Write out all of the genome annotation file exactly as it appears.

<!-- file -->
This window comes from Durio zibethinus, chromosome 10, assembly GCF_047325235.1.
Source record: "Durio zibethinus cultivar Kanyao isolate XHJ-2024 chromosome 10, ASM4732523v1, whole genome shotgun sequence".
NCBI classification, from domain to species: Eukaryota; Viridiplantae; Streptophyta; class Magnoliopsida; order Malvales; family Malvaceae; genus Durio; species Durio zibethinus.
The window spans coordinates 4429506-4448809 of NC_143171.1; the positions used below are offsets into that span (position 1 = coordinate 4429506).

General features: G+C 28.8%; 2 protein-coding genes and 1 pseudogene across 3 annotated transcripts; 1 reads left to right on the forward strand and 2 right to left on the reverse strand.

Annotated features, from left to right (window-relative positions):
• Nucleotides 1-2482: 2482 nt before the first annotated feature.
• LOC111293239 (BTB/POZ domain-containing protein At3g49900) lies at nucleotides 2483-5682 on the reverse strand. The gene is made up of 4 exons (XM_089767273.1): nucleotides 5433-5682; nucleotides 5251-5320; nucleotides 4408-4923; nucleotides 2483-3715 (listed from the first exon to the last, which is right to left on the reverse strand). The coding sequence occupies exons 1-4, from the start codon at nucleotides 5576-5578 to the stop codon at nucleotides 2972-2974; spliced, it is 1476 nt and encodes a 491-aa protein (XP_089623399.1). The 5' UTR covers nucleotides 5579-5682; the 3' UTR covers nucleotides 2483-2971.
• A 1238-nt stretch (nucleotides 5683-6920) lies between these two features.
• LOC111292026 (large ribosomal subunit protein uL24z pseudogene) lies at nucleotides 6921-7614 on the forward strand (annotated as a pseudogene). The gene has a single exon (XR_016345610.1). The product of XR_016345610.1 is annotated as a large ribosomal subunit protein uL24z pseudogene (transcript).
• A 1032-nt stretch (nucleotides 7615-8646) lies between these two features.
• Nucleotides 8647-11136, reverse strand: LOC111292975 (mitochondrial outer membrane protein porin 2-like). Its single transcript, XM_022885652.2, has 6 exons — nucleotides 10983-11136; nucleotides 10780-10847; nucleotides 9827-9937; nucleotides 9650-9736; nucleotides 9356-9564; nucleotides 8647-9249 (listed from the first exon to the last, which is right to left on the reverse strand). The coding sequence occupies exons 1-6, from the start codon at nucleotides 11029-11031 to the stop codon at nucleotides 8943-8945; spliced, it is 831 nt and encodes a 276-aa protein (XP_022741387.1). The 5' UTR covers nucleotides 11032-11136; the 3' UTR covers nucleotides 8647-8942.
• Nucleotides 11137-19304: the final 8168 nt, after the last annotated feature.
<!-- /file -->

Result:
This window comes from Durio zibethinus, chromosome 10, assembly GCF_047325235.1.
Source record: "Durio zibethinus cultivar Kanyao isolate XHJ-2024 chromosome 10, ASM4732523v1, whole genome shotgun sequence".
NCBI classification, from domain to species: Eukaryota; Viridiplantae; Streptophyta; class Magnoliopsida; order Malvales; family Malvaceae; genus Durio; species Durio zibethinus.
The window spans coordinates 4429506-4448809 of NC_143171.1; the positions used below are offsets into that span (position 1 = coordinate 4429506).

General features: G+C 28.8%; 2 protein-coding genes and 1 pseudogene across 3 annotated transcripts; 1 reads left to right on the forward strand and 2 right to left on the reverse strand.

Annotated features, from left to right (window-relative positions):
• Nucleotides 1-2482: 2482 nt before the first annotated feature.
• LOC111293239 (BTB/POZ domain-containing protein At3g49900) lies at nucleotides 2483-5682 on the reverse strand. The gene is made up of 4 exons (XM_089767273.1): nucleotides 5433-5682; nucleotides 5251-5320; nucleotides 4408-4923; nucleotides 2483-3715 (listed from the first exon to the last, which is right to left on the reverse strand). The coding sequence occupies exons 1-4, from the start codon at nucleotides 5576-5578 to the stop codon at nucleotides 2972-2974; spliced, it is 1476 nt and encodes a 491-aa protein (XP_089623399.1). The 5' UTR covers nucleotides 5579-5682; the 3' UTR covers nucleotides 2483-2971.
• A 1238-nt stretch (nucleotides 5683-6920) lies between these two features.
• LOC111292026 (large ribosomal subunit protein uL24z pseudogene) lies at nucleotides 6921-7614 on the forward strand (annotated as a pseudogene). The gene has a single exon (XR_016345610.1). The product of XR_016345610.1 is annotated as a large ribosomal subunit protein uL24z pseudogene (transcript).
• A 1032-nt stretch (nucleotides 7615-8646) lies between these two features.
• Nucleotides 8647-11136, reverse strand: LOC111292975 (mitochondrial outer membrane protein porin 2-like). Its single transcript, XM_022885652.2, has 6 exons — nucleotides 10983-11136; nucleotides 10780-10847; nucleotides 9827-9937; nucleotides 9650-9736; nucleotides 9356-9564; nucleotides 8647-9249 (listed from the first exon to the last, which is right to left on the reverse strand). The coding sequence occupies exons 1-6, from the start codon at nucleotides 11029-11031 to the stop codon at nucleotides 8943-8945; spliced, it is 831 nt and encodes a 276-aa protein (XP_022741387.1). The 5' UTR covers nucleotides 11032-11136; the 3' UTR covers nucleotides 8647-8942.
• Nucleotides 11137-19304: the final 8168 nt, after the last annotated feature.